Deviant Modernism: Sexual and Textual Errancy in T.S. Eliot, James Joyce, and Marcel Proust

Deviant Modernism: Sexual and Textual Errancy in T.S. Eliot, James Joyce, and Marcel Proust

Deviant Modernism: Sexual and Textual Errancy in T.S. Eliot, James Joyce, and Marcel Proust

Deviant Modernism: Sexual and Textual Errancy in T.S. Eliot, James Joyce, and Marcel Proust

Synopsis

This original study reevaluates central texts of the modernist canon--Eliot's early poetry including The Waste Land, Joyce's Ulysses and Proust's Remembrance of Things Past--by examining sexual energies and identifications in them that are typically regarded as perverse. Colleen Lamos' analysis of the operations of gender and sexuality in these texts reveals conflicts, concerning the definition of masculine heterosexuality, which cut across the aesthetics of modernism. What emerges is a reconsideration of modernist literature as a whole, gender categories, and the relation between errant sexuality and literary "mistakes."

Excerpt

This book had its beginning some years ago when, confronted by the lingering authority of T. S. Eliot's poetry and prose, I wondered where he went wrong — that is, where he strayed from his stated purposes. In the course of my research I discovered an early poem, “Ode, ” which Eliot had suppressed, that opened a series of doors for me onto the vagrant tendencies of his work as a whole and that offered an entirely different view of Anglo-American modernism. It became clear that his creative and critical works were engaged in a struggle against identifications and desires that he considered perverse yet that found symptomatic expression within his own texts. Subsequent investigation of the writings of James Joyce and Marcel Proust led me to ask the questions to which this book is the answer. I wondered how our understanding of canonical male modernist authors and of so-called high modernism would be different if we were to examine the ways in which their texts swerve from their explicit or implicit intentions. What if the errant elements in their works were given a central place in the assessment of their position as the defining authors of modern literature? How would Eliot, Joyce, and Proust appear if we viewed them in terms of the ways in which they go astray; specifically, how would they look when seen through the lens of the gender anxieties and homosexual desires that pervade their works, yet which they displaced or disavowed?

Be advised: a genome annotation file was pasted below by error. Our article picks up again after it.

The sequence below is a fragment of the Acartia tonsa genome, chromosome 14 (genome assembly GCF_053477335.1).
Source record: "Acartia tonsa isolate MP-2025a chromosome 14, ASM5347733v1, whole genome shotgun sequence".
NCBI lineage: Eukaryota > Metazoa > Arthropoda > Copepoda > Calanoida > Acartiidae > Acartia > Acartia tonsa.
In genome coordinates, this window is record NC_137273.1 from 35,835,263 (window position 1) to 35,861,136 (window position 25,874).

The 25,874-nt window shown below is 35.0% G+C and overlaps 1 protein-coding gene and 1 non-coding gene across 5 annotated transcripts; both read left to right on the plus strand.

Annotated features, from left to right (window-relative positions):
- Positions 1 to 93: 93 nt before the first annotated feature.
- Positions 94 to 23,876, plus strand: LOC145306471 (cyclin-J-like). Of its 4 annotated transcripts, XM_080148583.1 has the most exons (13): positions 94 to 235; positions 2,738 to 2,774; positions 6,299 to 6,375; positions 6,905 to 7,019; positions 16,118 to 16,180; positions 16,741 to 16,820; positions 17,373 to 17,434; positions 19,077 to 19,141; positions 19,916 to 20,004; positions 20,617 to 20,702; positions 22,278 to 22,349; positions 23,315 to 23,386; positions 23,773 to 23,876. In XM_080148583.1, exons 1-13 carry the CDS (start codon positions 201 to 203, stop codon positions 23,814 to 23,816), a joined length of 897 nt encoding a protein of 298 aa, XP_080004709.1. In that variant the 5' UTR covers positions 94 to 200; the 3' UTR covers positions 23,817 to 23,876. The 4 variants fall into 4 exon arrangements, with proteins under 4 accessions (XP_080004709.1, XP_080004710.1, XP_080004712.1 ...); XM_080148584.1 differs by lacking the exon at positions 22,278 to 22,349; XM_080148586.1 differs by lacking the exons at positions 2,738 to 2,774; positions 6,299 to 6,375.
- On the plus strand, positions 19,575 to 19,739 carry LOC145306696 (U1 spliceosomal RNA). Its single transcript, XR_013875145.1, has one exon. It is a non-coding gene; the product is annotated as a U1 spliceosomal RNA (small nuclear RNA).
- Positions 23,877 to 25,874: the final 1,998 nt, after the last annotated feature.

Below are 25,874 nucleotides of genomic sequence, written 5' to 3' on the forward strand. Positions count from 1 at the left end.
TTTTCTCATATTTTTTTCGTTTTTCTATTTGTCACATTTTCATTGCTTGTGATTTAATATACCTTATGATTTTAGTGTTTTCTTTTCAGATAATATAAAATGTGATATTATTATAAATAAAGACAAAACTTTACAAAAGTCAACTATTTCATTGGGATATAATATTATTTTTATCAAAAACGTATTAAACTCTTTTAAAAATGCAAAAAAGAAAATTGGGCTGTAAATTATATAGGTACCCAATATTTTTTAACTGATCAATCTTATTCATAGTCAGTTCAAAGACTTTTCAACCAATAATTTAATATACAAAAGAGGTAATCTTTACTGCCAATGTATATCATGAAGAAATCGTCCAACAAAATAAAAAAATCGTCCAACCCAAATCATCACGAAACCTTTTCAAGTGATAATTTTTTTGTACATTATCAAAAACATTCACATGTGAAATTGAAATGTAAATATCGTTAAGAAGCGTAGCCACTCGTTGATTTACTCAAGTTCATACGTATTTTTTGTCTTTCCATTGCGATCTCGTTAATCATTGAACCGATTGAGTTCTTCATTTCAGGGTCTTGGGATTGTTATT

The primary aim of this study is to analyze the significant effects of sexual energies and identifications that, for male subjects, were (and are) coded as deviant according to modern cultural discourses and psychosexual categorizations, in the works of writers who are widely regarded as the major figures of literary modernism. These desires and identifications fall under the heading of perversion inasmuch as they are believed to feminize or homosexualize men. My purpose is not to uncover the genuine sexual orientations or gender identities of these authors or their fictional characters but to examine the operations of the gender and . . .

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